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Permanent link (DOI): https://doi.org/10.7939/R3862BH3G

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A complex inquiry into preschoolers' multiliteracy practices at home Open Access

Descriptions

Other title
Subject/Keyword
early childhood education
iPads
complexity theory
multiliteracy practices
new literacies
preschoolers' home literacy practices
mobile touch screen devices
home and school connection
digital literacy
island of expertise
online games
early literacy practices
preschoolers
Type of item
Thesis
Degree grantor
University of Alberta
Author or creator
Wong, Suzanna, So Har
Supervisor and department
Laidlaw, Linda (Elementary Education)
Examining committee member and department
Dunn, William (Secondary Education)
Wiltse, Lynne (Elementary Education)
Kirova, Anna (Elementary Education)
Branch-Mueller, Jennifer (Elementary Education)
Dooley, Karen (School of Curriculum, Queensland University of Technology)
Laidlaw, Linda (Elementary Education)
Department
Department of Elementary Education
Specialization

Date accepted
2016-01-12T15:04:44Z
Graduation date
2016-06
Degree
Doctor of Philosophy
Degree level
Doctoral
Abstract
The increased use of digital devices in the home for work, communication, entertainment, and information searching makes these devices attractive to young children, who learn to communicate by observing and interacting with family members. This qualitative study examined 11 Canadian and Australian preschoolers’ (ages 3 to 5) multiliteracy practices at home and their parents’ perspectives of these multiliteracy practices. The following questions guided my study: What literacy practices are preschool children engaging with in their home environments? How are multiliteracy practices influencing the home lives of these children? What are parents’ attitudes toward their children’s engagement of multiliteracy practices in the home, including “traditional” and “new” literacy practices? How are parents within the study interpreting their children’s home literacy practices? Drawing on a complexity-thinking perspective, this study examined the complex phenomena of young children’s literacy practices and learning at home. Complexity thinking understands the world as an integrated whole, fundamentally interdependent, interconnected, and intertwined, rather than as a disconnected collection of small parts (Bateson, 1979; Capra, 1996; Maturana & Varela, 1992). I used Green’s (1988, 2012) three dimensions (3D) of literacy as a conceptual frame to understand and interpret my data because it views literacy practices holistically. Complexity-thinking perspectives and Green’s 3D model provided strong theoretical and conceptual frames, useful language, visual images, and metaphors to explore the complex learning systems of young children in this study. The data collection tools I used were participant observations, field notes, informal interviews, and conversations with participants. Video and audio recordings of home observations and interviews were transcribed, and field notes were juxtaposed with the video and audio transcripts. I analyzed the data at both macro level, to identify general patterns across domains, and micro level, to capture details of individual children’s engagement with multiliteracy practices at home. Three emergent themes are illustrated in research vignettes which revealed in my study that (a) the children are using a wide range of technology tools within their everyday literacy practices; (b) their multiliteracy practices, learning, and playing are all interconnected and intertwined within their daily lives; and (c) their access to and use of technology tools at home are intricately linked with their parents’ attitudes and dispositions toward new technologies. The insights gained from my study have the potential to provide valuable information for early childhood educators, policy makers, and curriculum builders in connecting children’s home literacy experiences with in-school literacy practices. A deeper understanding of preschool-aged children’s home literacy practices will be central to scaffold their transition from home to formal schooling.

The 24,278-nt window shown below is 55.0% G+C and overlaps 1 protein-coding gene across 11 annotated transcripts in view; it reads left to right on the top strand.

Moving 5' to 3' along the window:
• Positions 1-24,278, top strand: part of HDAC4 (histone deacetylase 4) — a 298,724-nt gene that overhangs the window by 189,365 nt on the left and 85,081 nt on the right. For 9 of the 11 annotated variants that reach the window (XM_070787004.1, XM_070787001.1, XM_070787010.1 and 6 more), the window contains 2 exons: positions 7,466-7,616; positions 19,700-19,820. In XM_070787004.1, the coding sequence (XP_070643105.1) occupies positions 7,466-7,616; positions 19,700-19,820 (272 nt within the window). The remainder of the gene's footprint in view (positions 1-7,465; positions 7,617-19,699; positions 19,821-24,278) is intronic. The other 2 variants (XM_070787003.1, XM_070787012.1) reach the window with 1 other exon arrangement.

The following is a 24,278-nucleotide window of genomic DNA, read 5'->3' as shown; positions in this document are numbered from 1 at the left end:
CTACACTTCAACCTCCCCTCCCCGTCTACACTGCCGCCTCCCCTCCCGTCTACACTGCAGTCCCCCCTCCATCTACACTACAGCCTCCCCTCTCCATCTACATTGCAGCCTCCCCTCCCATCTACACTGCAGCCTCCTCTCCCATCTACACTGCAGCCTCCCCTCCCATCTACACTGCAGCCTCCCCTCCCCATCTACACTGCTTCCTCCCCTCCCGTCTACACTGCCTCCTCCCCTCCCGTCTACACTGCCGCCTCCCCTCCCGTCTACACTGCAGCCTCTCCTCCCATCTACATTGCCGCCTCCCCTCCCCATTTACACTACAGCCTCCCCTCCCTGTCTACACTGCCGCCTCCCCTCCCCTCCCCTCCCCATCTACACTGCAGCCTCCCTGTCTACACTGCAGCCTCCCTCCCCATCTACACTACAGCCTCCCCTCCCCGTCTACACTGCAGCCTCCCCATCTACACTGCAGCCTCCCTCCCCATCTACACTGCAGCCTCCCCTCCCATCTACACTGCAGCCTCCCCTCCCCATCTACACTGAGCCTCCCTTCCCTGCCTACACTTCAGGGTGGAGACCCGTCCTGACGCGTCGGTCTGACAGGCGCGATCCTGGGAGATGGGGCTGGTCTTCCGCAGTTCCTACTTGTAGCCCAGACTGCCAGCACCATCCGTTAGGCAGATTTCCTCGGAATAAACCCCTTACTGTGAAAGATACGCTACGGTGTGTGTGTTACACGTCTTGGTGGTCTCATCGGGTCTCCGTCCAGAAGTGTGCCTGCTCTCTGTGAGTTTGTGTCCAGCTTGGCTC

Language
English
DOI
doi:10.7939/R3862BH3G
Rights
This thesis is made available by the University of Alberta Libraries with permission of the copyright owner solely for the purpose of private, scholarly or scientific research. This thesis, or any portion thereof, may not otherwise be copied or reproduced without the written consent of the copyright owner, except to the extent permitted by Canadian copyright law.
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